Innovation will need to start from the very beginning, right through to the use of tools that accelerate the speed of onboarding for new workers. To ease some of the burden, companies must focus on implementing solutions that help expedite new worker training and encourage employees in the long-term. For example, remote assistance powered by augmented/virtual/merged reality can be tied to knowledge management and self-service to help technicians perform self-diagnosis or resolution. With 44% of organizations planning to implement and 21% having it on their wish list, remote assistance has become a primary focus to remain competitive.

Workforce planning and AI-powered scheduling optimization can also be key in this context. It makes working with a constrained workforce more effective, and takes complex SLAs, ones as stringent as 2-hour windows to resolve an issue and makes it possible for technicians to deliver on those expectations.

Be proactive on sustainability issues to attract the younger generation’s attention

The power of AI-powered scheduling optimization now goes way beyond meeting customer expectations, it provides significant sustainability benefits too—and the direct incentives of “going green” now go way beyond a commendable corporate objective. As net-zero emission goals creep closer, the spotlight is firmly on organizations proactively making an impact—and workers from the younger generations are watching.

Recent research has found that more than half of employees would be more likely to work for a company that provides resources and tools for them to become more sustainable, with a quarter saying they would never work for businesses that profit from unsustainable practices. Here’s where technology can help. With a sophisticated planning and scheduling optimization tool companies can reduce technician travel time between 35% – 50%, which significantly reduces their carbon footprint.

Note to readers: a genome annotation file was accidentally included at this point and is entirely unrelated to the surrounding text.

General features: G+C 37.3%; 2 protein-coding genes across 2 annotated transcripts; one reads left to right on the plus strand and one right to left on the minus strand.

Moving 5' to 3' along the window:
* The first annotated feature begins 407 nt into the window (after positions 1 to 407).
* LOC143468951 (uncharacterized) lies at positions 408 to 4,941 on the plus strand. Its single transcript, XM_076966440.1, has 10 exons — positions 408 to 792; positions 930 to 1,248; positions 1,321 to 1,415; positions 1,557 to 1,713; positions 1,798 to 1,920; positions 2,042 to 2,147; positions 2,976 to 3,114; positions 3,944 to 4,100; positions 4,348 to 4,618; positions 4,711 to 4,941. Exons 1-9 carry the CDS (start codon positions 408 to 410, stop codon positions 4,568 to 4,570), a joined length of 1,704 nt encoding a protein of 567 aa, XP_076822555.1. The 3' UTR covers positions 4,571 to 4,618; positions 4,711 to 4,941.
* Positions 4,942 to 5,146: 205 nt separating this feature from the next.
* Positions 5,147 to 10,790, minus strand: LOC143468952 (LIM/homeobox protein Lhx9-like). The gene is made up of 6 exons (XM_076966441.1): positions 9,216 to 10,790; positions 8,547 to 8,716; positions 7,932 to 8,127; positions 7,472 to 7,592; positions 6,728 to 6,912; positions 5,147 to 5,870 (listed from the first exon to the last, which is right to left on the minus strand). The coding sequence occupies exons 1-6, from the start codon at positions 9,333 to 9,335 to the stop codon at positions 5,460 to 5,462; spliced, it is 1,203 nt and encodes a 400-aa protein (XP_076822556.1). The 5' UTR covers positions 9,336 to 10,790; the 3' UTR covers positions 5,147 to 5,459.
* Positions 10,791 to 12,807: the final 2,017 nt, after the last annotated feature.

It’s also put reverse logistics in the spotlight—it’s even become a desired component of modern field service management platforms, as 54% of service organizations currently have reverse logistics capabilities, with another 28% planning to implement them. Having the correct tools in place to anticipate wear and breakage, combined with the digital processes to remedy issues in a timely way, helps companies control operational costs, and manage their sustainable impact.

The sustainable impact matters to employees, and in a scarce economy, companies should be putting staffing needs to the top of the priority list. Promisingly, IFS research revealed that 40% plan to implement scheduling optimization and automation, with another 15% having it on their wish list.

Technology overhauls operations and empowers employees

During a period of uncertainty across manufacturing, businesses need to offer personalized experiences to make market gains. It will facilitate staff empowerment, worker training, and prioritizes business areas such as sustainability and resource management. Modern service management tools make this all this a reality—allowing businesses to make staff shortages a thing of the past.